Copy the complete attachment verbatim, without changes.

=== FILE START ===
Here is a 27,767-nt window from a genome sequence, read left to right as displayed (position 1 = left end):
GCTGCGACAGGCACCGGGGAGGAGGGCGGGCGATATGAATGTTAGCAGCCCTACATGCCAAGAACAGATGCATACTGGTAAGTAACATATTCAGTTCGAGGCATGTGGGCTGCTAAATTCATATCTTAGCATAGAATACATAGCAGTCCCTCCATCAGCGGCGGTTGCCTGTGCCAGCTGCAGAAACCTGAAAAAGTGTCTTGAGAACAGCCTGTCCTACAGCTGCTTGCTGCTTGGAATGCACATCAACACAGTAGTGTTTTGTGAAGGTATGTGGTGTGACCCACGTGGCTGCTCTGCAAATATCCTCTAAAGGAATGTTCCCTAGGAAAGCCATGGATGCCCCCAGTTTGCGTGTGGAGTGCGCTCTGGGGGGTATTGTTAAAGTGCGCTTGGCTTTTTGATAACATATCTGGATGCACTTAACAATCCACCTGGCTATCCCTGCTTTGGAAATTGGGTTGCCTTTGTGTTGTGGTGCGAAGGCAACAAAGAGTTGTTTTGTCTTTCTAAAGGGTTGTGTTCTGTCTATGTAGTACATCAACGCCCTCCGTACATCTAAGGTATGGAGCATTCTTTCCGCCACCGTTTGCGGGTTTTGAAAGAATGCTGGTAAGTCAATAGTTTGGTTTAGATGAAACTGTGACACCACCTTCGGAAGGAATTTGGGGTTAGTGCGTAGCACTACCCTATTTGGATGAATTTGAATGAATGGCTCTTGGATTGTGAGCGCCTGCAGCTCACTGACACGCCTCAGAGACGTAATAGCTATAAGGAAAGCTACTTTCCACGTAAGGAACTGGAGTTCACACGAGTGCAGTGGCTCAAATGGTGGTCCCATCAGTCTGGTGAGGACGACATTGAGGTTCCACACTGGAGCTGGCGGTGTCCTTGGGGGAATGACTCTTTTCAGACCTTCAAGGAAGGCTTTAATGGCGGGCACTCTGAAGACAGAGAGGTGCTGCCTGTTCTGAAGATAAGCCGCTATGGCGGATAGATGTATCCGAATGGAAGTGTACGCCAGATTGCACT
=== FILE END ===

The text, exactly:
Here is a 27,767-nt window from a genome sequence, read left to right as displayed (position 1 = left end):
GCTGCGACAGGCACCGGGGAGGAGGGCGGGCGATATGAATGTTAGCAGCCCTACATGCCAAGAACAGATGCATACTGGTAAGTAACATATTCAGTTCGAGGCATGTGGGCTGCTAAATTCATATCTTAGCATAGAATACATAGCAGTCCCTCCATCAGCGGCGGTTGCCTGTGCCAGCTGCAGAAACCTGAAAAAGTGTCTTGAGAACAGCCTGTCCTACAGCTGCTTGCTGCTTGGAATGCACATCAACACAGTAGTGTTTTGTGAAGGTATGTGGTGTGACCCACGTGGCTGCTCTGCAAATATCCTCTAAAGGAATGTTCCCTAGGAAAGCCATGGATGCCCCCAGTTTGCGTGTGGAGTGCGCTCTGGGGGGTATTGTTAAAGTGCGCTTGGCTTTTTGATAACATATCTGGATGCACTTAACAATCCACCTGGCTATCCCTGCTTTGGAAATTGGGTTGCCTTTGTGTTGTGGTGCGAAGGCAACAAAGAGTTGTTTTGTCTTTCTAAAGGGTTGTGTTCTGTCTATGTAGTACATCAACGCCCTCCGTACATCTAAGGTATGGAGCATTCTTTCCGCCACCGTTTGCGGGTTTTGAAAGAATGCTGGTAAGTCAATAGTTTGGTTTAGATGAAACTGTGACACCACCTTCGGAAGGAATTTGGGGTTAGTGCGTAGCACTACCCTATTTGGATGAATTTGAATGAATGGCTCTTGGATTGTGAGCGCCTGCAGCTCACTGACACGCCTCAGAGACGTAATAGCTATAAGGAAAGCTACTTTCCACGTAAGGAACTGGAGTTCACACGAGTGCAGTGGCTCAAATGGTGGTCCCATCAGTCTGGTGAGGACGACATTGAGGTTCCACACTGGAGCTGGCGGTGTCCTTGGGGGAATGACTCTTTTCAGACCTTCAAGGAAGGCTTTAATGGCGGGCACTCTGAAGACAGAGAGGTGCTGCCTGTTCTGAAGATAAGCCGCTATGGCGGATAGATGTATCCGAATGGAAGTGTACGCCAGATTGCACT